Some of his teammates in the Red Fire squad were Bobby Kazondandona, Ben Tumuna, Josephat Tjikumbaize, Jomo Nakanene, Steve Muheua, Karakura Katjita, Mannetjie Tjikune, Body Tjihozu, Kalokie Muriua, Jansen Mbakunguna, Eazy “Brown Bomber” Tjahikika, Seadog Kuhanga, Hijandama Tjahikika, Lucky Kasu, Isaak “Fish” Kahatjipara, Ebson Kazondjandja and Kandonga. “We assembled a fairly competitive squad, but always found the going tough against Blue Waters. I can easily recall one funny incident where we reached a knockout cup final against Omeya, sponsored by former Blue Waters’ defender Freddy Bratha”. “Eish.....out of the blue, one of the team’s leaders, the late Isaac Kahundju Fish Kahatjipara, came up with a “magical” trick. He ordered all the players to rock up at the field fully attired in suits.
The cunning Kahatjipara informed the organisers that the team is disbanded and no longer exists....thus demanding that the money be shared equally between the two finalists. Despite heavy protests from the unhappy Blue Waters players and supporters, Red Fire would not budge and dug their heels in the sand until the prize was eventually shared”.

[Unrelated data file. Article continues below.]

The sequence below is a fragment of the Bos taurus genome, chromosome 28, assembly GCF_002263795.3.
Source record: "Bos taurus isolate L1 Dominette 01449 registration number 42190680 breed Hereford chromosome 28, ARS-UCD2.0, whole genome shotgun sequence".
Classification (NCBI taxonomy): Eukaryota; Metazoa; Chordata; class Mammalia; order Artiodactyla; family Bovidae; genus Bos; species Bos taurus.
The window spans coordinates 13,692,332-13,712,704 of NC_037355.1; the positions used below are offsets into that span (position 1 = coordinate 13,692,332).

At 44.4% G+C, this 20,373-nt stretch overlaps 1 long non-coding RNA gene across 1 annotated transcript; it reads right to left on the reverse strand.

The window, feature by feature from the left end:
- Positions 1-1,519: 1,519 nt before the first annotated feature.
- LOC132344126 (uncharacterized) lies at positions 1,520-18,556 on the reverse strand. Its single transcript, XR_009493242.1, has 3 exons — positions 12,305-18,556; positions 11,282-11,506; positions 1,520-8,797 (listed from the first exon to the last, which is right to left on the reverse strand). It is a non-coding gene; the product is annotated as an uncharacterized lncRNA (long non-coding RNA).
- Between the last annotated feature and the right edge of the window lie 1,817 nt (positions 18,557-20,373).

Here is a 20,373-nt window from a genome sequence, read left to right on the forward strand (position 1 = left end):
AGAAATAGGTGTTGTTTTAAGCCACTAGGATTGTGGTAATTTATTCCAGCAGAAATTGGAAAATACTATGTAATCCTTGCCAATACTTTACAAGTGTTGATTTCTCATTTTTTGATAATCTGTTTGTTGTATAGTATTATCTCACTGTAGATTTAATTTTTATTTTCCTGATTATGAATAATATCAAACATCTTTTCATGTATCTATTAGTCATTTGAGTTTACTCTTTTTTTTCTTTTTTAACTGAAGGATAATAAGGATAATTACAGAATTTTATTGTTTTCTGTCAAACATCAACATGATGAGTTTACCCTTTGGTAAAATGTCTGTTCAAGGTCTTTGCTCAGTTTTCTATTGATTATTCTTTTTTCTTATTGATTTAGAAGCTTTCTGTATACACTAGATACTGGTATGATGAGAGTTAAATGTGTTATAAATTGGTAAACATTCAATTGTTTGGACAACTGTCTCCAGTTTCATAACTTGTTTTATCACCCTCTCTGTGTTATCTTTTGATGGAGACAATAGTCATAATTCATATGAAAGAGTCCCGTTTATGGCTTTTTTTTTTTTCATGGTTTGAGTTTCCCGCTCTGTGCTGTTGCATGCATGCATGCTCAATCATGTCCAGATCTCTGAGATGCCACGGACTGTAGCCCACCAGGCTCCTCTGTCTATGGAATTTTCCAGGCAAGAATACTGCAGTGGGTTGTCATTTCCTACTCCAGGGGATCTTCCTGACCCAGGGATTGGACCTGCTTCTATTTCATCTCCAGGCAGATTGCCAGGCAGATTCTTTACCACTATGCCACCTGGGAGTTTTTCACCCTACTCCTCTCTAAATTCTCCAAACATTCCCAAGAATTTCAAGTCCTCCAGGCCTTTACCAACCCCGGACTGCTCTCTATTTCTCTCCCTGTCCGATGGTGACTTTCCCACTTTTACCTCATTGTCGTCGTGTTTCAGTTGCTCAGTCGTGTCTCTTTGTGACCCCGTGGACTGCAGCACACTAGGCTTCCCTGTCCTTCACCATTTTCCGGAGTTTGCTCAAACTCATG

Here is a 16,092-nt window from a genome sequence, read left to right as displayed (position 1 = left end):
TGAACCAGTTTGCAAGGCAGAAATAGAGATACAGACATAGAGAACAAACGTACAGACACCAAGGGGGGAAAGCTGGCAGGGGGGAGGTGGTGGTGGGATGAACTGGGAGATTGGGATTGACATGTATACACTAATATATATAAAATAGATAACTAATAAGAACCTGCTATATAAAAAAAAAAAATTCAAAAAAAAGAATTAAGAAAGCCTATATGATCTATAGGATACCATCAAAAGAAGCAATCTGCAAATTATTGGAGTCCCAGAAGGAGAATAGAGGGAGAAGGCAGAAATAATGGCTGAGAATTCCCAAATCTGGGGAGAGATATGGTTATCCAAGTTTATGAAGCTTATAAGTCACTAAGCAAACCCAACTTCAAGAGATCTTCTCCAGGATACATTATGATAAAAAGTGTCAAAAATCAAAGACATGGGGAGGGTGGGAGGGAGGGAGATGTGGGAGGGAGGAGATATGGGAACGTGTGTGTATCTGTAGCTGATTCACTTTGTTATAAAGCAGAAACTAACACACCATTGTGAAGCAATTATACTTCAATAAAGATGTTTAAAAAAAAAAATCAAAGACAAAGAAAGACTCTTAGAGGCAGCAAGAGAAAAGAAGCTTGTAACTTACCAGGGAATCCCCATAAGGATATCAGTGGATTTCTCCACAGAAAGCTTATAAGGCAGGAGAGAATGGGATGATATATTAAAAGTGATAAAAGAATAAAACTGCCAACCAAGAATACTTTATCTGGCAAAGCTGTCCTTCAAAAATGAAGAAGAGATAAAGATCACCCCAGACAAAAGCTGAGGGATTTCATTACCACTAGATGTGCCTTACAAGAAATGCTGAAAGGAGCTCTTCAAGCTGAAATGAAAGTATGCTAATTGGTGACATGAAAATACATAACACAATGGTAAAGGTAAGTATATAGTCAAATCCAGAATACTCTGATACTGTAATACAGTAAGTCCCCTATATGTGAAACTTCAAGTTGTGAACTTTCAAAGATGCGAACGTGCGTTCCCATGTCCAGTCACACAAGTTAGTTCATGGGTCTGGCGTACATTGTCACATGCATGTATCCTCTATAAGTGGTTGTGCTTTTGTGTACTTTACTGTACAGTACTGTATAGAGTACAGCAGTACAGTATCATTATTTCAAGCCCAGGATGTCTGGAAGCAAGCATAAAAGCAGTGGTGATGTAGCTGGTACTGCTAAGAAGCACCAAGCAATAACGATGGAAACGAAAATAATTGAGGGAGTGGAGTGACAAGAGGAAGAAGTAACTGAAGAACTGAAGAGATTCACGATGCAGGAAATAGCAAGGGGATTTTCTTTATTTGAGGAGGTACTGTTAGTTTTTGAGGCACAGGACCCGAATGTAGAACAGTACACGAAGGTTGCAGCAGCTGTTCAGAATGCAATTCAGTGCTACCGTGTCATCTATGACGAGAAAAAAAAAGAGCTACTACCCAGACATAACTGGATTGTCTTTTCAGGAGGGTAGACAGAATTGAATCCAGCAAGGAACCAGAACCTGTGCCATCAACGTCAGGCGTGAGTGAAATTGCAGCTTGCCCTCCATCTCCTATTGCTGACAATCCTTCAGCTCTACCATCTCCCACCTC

“We had a few dangerous non-playing elements in our midst, whose primary duty was to disrupt matches whenever results were not going our way. The likes of Ngundundu, Kahoni and Jimmy Ketupa were feared troublemakers. The latter always wore his traditional black
hat, and carried his sharpened Okapi, concealed in his pair of socks”.
Kudu relocated to the city of bright lights (Windhoek) in later years to join forces with ambitious Katutura OD side Flames. After a few matches for the gold and green strip outfit, Katutura glamour football club African Stars found themselves lean in the goalkeeping department, and turned their attention to the agile light-skinned shot-stopper.
Kudu did not need a second invitation as he grabbed the opportunity with both hands and kept goal for “Starlile” with great aplomb, until the inevitable arrival of young acrobatic net-guard Asaria Ndjiva Kauami, and as they say, the rest is history.